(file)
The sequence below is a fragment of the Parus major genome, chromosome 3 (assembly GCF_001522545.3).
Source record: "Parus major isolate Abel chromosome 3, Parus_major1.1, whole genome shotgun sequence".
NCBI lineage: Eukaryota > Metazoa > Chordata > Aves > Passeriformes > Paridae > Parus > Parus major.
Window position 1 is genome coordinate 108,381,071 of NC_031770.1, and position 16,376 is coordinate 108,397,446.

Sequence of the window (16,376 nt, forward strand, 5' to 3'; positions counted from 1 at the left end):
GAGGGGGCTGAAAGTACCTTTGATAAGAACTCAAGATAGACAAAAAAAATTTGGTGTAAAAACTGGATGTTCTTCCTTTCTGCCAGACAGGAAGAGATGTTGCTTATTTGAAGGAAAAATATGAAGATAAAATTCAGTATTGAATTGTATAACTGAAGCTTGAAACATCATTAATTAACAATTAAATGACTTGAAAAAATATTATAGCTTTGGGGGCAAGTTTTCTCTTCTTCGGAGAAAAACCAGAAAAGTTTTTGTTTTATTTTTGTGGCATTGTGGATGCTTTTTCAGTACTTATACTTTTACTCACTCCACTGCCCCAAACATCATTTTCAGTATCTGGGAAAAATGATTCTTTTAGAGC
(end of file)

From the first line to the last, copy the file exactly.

The sequence below is a fragment of the Parus major genome, chromosome 3 (assembly GCF_001522545.3).
Source record: "Parus major isolate Abel chromosome 3, Parus_major1.1, whole genome shotgun sequence".
NCBI lineage: Eukaryota > Metazoa > Chordata > Aves > Passeriformes > Paridae > Parus > Parus major.
Window position 1 is genome coordinate 108,381,071 of NC_031770.1, and position 16,376 is coordinate 108,397,446.

Sequence of the window (16,376 nt, forward strand, 5' to 3'; positions counted from 1 at the left end):
GAGGGGGCTGAAAGTACCTTTGATAAGAACTCAAGATAGACAAAAAAAATTTGGTGTAAAAACTGGATGTTCTTCCTTTCTGCCAGACAGGAAGAGATGTTGCTTATTTGAAGGAAAAATATGAAGATAAAATTCAGTATTGAATTGTATAACTGAAGCTTGAAACATCATTAATTAACAATTAAATGACTTGAAAAAATATTATAGCTTTGGGGGCAAGTTTTCTCTTCTTCGGAGAAAAACCAGAAAAGTTTTTGTTTTATTTTTGTGGCATTGTGGATGCTTTTTCAGTACTTATACTTTTACTCACTCCACTGCCCCAAACATCATTTTCAGTATCTGGGAAAAATGATTCTTTTAGAGC